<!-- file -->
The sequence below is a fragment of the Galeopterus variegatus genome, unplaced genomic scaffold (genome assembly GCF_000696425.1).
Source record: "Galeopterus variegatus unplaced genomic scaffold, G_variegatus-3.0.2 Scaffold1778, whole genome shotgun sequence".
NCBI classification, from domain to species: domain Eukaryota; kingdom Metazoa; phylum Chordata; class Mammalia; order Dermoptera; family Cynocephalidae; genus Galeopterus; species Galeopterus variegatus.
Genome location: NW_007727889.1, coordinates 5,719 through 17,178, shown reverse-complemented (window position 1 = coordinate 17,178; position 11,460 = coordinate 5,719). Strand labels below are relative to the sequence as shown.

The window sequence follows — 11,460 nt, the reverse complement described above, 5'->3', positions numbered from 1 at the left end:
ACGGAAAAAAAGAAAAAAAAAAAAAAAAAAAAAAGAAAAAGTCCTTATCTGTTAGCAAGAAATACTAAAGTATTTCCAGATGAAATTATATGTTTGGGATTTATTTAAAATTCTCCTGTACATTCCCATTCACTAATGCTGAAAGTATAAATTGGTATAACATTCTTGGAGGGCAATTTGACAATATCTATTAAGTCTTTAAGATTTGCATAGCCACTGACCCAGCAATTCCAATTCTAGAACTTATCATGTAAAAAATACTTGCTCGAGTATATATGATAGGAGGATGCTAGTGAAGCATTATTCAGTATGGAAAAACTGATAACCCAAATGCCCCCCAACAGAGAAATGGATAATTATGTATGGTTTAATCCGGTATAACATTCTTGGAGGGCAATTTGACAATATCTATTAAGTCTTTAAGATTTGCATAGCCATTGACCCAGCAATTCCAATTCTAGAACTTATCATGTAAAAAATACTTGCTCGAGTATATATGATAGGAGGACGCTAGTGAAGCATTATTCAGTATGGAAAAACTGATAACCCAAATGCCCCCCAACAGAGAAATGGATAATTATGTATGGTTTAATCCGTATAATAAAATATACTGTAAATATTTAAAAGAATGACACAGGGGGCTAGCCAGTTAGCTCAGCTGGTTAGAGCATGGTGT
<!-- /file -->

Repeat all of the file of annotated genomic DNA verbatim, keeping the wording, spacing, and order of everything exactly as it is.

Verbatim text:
The sequence below is a fragment of the Galeopterus variegatus genome, unplaced genomic scaffold (genome assembly GCF_000696425.1).
Source record: "Galeopterus variegatus unplaced genomic scaffold, G_variegatus-3.0.2 Scaffold1778, whole genome shotgun sequence".
NCBI classification, from domain to species: domain Eukaryota; kingdom Metazoa; phylum Chordata; class Mammalia; order Dermoptera; family Cynocephalidae; genus Galeopterus; species Galeopterus variegatus.
Genome location: NW_007727889.1, coordinates 5,719 through 17,178, shown reverse-complemented (window position 1 = coordinate 17,178; position 11,460 = coordinate 5,719). Strand labels below are relative to the sequence as shown.

The window sequence follows — 11,460 nt, the reverse complement described above, 5'->3', positions numbered from 1 at the left end:
ACGGAAAAAAAGAAAAAAAAAAAAAAAAAAAAAAGAAAAAGTCCTTATCTGTTAGCAAGAAATACTAAAGTATTTCCAGATGAAATTATATGTTTGGGATTTATTTAAAATTCTCCTGTACATTCCCATTCACTAATGCTGAAAGTATAAATTGGTATAACATTCTTGGAGGGCAATTTGACAATATCTATTAAGTCTTTAAGATTTGCATAGCCACTGACCCAGCAATTCCAATTCTAGAACTTATCATGTAAAAAATACTTGCTCGAGTATATATGATAGGAGGATGCTAGTGAAGCATTATTCAGTATGGAAAAACTGATAACCCAAATGCCCCCCAACAGAGAAATGGATAATTATGTATGGTTTAATCCGGTATAACATTCTTGGAGGGCAATTTGACAATATCTATTAAGTCTTTAAGATTTGCATAGCCATTGACCCAGCAATTCCAATTCTAGAACTTATCATGTAAAAAATACTTGCTCGAGTATATATGATAGGAGGACGCTAGTGAAGCATTATTCAGTATGGAAAAACTGATAACCCAAATGCCCCCCAACAGAGAAATGGATAATTATGTATGGTTTAATCCGTATAATAAAATATACTGTAAATATTTAAAAGAATGACACAGGGGGCTAGCCAGTTAGCTCAGCTGGTTAGAGCATGGTGT